$in = ip_in_range('1:2:3::8000:40', '1:2:3::8000:20/123');     # FALSE

EXPORTS

Net::IP::Lite exports the following functions:

  • ip2bin

  • ip_validate

  • ip_is_ipv4

  • ip_is_ipv6

  • ip_is_ipv6ipv4

  • ip_transform

  • ip_equal

  • ip_equal_v4

  • ip_equal_v6

  • ip_in_range

OBJECT-ORIENTED INTERFACE

When you use the object oriented approach, binary representation of IP address is calculated once (when you create Net::SimpleIO object). Thus, if you are going to use an IP address (or a range) more than once, you can use once created object to reduce redundant IP-to-binary conversions.

Net::IP::Lite object

constructor

        $ip = Net::IP::Lite->new('10.77.0.77') || die 'Invalid IP address';
        $ip = Net::IP::Lite->new('::1') || die ...

address

Returns the original IP address that was specified as the constructor argument.

        $ip = Net::IP::Lite->new('10.77.77');
        print $ip->address(); # 10.77.77

binary

Returns a string that contains binary representation of the specified IP address.

        $ip = Net::IP::Lite->new('10.77.77');
        print $ip->binary(); # 00001010010011010000000001001101

is_ipv4

Returns TRUE if the IP address is a IPv4 address, or FALSE otherwise.

        $ip = Net::IP::Lite->new('10.77.77');
        $ipv4 = $ip->is_ipv4(); # TRUE

        $ip = Net::IP::Lite->new('::1');
        $ipv4 = $ip->is_ipv4(); # FALSE

See also: "ip_is_ipv4"

is_ipv6

Returns TRUE if the IP address is a IPv6 address, or FALSE otherwise.

        $ip = Net::IP::Lite->new('::1');
        $ipv6 = $ip->is_ipv6(); # TRUE

        $ip = Net::IP::Lite->new('127.1');
        $ipv6 = $ip->is_ipv6(); # FALSE

See also: "ip_is_ipv6"

is_ipv6ipv4

Returns TRUE if the IP address is a IPv4-Embedded IPv6 address, or FALSE otherwise.

        $ip = Net::IP::Lite->new('::ffff:127.0.0.1');
        $emb = $ip->is_ipv6ipv4(); # TRUE

        $ip = Net::IP::Lite->new('::ffff:7f00:1');
        $emb = $ip->is_ipv6ipv4(); # TRUE

        $ip = Net::IP::Lite->new('::1');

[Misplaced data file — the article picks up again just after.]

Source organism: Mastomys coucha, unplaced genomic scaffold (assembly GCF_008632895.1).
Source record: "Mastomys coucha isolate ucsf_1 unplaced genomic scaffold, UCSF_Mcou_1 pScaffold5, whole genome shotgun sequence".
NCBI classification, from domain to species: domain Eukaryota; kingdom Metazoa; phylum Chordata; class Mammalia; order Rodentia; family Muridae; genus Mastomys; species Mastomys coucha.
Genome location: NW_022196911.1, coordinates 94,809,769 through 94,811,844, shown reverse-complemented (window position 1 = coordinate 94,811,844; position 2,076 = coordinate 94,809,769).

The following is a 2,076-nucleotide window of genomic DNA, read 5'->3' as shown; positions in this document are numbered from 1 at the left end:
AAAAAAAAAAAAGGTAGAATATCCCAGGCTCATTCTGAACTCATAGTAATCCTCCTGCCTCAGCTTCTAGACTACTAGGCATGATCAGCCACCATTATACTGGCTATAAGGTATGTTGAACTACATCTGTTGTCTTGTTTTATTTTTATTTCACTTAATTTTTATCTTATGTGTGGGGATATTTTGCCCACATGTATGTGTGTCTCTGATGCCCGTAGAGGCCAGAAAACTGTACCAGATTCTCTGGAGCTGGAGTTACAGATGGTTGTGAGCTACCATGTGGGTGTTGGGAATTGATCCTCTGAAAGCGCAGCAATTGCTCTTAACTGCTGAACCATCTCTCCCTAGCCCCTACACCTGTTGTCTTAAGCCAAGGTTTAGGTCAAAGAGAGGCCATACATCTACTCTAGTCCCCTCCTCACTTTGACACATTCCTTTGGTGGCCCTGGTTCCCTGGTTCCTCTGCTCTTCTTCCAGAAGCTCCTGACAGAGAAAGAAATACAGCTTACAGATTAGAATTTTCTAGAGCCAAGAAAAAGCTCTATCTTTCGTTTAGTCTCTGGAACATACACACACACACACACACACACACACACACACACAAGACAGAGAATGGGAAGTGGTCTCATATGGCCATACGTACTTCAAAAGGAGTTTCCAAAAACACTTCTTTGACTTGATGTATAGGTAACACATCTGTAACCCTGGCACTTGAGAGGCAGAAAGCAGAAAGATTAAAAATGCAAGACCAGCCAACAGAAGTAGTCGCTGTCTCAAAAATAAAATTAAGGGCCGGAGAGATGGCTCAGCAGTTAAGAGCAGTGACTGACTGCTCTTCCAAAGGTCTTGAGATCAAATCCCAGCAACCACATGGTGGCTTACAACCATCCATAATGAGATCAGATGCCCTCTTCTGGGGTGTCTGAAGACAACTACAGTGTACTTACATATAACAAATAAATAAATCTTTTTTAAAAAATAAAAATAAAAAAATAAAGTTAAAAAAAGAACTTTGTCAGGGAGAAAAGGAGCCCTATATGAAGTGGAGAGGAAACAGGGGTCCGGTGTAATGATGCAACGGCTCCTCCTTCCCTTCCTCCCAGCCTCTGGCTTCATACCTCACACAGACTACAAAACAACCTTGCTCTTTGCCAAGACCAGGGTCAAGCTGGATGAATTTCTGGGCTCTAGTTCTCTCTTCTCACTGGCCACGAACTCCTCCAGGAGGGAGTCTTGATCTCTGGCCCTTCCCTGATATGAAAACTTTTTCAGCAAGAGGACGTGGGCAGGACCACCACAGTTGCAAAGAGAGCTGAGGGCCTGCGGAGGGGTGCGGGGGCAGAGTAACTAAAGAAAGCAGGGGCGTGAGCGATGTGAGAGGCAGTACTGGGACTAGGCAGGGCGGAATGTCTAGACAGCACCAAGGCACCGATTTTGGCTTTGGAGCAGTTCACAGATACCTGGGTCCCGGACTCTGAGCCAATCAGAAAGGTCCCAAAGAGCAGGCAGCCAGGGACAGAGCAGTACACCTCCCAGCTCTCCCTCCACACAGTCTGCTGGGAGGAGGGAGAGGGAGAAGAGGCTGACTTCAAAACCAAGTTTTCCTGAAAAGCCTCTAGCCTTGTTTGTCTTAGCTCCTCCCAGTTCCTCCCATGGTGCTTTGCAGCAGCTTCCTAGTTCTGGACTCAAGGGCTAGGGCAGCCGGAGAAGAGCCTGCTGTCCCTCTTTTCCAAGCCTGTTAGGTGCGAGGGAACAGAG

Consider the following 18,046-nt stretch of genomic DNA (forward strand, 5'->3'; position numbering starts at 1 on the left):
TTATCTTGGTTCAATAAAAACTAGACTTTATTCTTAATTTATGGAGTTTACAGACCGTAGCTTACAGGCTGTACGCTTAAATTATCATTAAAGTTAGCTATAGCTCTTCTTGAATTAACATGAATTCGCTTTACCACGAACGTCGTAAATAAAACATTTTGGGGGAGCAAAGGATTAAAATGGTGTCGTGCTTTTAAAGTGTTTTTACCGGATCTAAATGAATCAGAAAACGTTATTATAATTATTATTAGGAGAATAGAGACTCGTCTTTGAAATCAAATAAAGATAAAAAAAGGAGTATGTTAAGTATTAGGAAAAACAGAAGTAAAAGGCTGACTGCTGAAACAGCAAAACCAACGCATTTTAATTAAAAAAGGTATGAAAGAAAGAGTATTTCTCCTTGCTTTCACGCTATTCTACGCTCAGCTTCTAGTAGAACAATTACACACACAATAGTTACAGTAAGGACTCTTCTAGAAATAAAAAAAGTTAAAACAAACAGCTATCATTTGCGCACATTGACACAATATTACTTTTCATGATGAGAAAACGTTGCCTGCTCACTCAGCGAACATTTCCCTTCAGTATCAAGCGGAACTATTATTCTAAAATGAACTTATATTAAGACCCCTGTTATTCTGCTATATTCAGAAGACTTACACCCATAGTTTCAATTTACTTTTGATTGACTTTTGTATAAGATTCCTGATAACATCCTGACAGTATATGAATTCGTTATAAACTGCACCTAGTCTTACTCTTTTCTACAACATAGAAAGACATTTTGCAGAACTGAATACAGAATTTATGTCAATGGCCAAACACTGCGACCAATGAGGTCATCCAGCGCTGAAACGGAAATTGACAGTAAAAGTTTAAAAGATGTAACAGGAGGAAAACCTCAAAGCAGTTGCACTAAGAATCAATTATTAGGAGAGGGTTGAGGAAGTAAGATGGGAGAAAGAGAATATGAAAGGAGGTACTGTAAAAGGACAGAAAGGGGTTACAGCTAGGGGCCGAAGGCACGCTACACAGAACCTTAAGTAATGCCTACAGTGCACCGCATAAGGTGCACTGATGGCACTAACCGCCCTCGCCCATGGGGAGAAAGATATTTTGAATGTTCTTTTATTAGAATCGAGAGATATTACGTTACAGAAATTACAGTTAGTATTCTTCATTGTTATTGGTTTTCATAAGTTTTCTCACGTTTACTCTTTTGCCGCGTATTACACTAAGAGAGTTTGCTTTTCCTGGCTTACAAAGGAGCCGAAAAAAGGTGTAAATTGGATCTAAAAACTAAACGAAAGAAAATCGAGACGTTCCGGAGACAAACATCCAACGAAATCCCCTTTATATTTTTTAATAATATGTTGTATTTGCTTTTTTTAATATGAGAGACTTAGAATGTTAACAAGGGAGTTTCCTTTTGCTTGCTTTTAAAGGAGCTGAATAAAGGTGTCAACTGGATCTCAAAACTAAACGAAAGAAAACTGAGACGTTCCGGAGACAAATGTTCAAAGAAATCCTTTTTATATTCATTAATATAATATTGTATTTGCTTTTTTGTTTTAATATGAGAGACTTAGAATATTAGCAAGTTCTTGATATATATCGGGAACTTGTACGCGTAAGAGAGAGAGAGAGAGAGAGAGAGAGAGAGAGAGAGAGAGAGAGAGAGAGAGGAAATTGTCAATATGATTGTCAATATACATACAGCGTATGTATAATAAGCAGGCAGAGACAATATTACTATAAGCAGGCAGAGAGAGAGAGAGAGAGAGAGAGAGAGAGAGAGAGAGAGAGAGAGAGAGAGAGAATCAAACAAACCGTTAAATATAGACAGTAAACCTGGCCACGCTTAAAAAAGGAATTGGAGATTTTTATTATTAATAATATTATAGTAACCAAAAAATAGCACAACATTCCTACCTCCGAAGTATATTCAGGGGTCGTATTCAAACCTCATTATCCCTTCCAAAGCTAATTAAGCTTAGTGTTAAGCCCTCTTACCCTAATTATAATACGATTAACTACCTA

$emb = $ip->is_ipv6ipv4(); # FALSE

        $ip = Net::IP::Lite->new('127.1');
        $emb = $ip->is_ipv6ipv4(); # FALSE

See also: "ip_is_ipv6ipv4"

transform

Converts the IP address to an IP address string (or number).

        $ip = Net::IP::Lite->new('0:0:0:0:0:0:0:1');
        print $ip->transform({ short_ipv6 => 1 }); # ::1

See "ip_transform" for all possible values of $opts.

equal

Compares two IP addresses.

        $ip = Net::IP::Lite->new('0:0:0:0:0:0:0:1');
        $eq = $ip->equal('::1'); # TRUE
        $eq = $ip->equal('::2'); # FALSE

        $ip1 = Net::IP::Lite->new('0:0:0:0:0:0:0:1');
        $ip2 = Net::IP::Lite->new('::1');
        $eq = $ip->equal($ip2); # TRUE

See also: "ip_equal"

equal_v4

Compares two IP addresses as IPv4 addresses.

        $ip = Net::IP::Lite->new('::ffff:127.0.0.1');
        $eq = $ip->equal_v4('127.0.0.1'); # TRUE

        $ip1 = Net::IP::Lite->new('::ffff:7f00:1');
        $ip2 = Net::IP::Lite->new('127.0.0.1');
        $eq = $ip->equal_v4($ip2); # TRUE

        $ip = Net::IP::Lite->new('::7f00:1');
        $eq = $ip->equal_v4('127.0.0.1'); # dies

See also: "ip_equal_v4"

equal_v6

Compares two IP addresses as IPv6 addresses.

        $ip = Net::IP::Lite->new('::ffff:127.0.0.1');
        $eq = $ip->equal_v6('127.0.0.1'); # TRUE

        $ip1 = Net::IP::Lite->new('::ffff:7f00:1');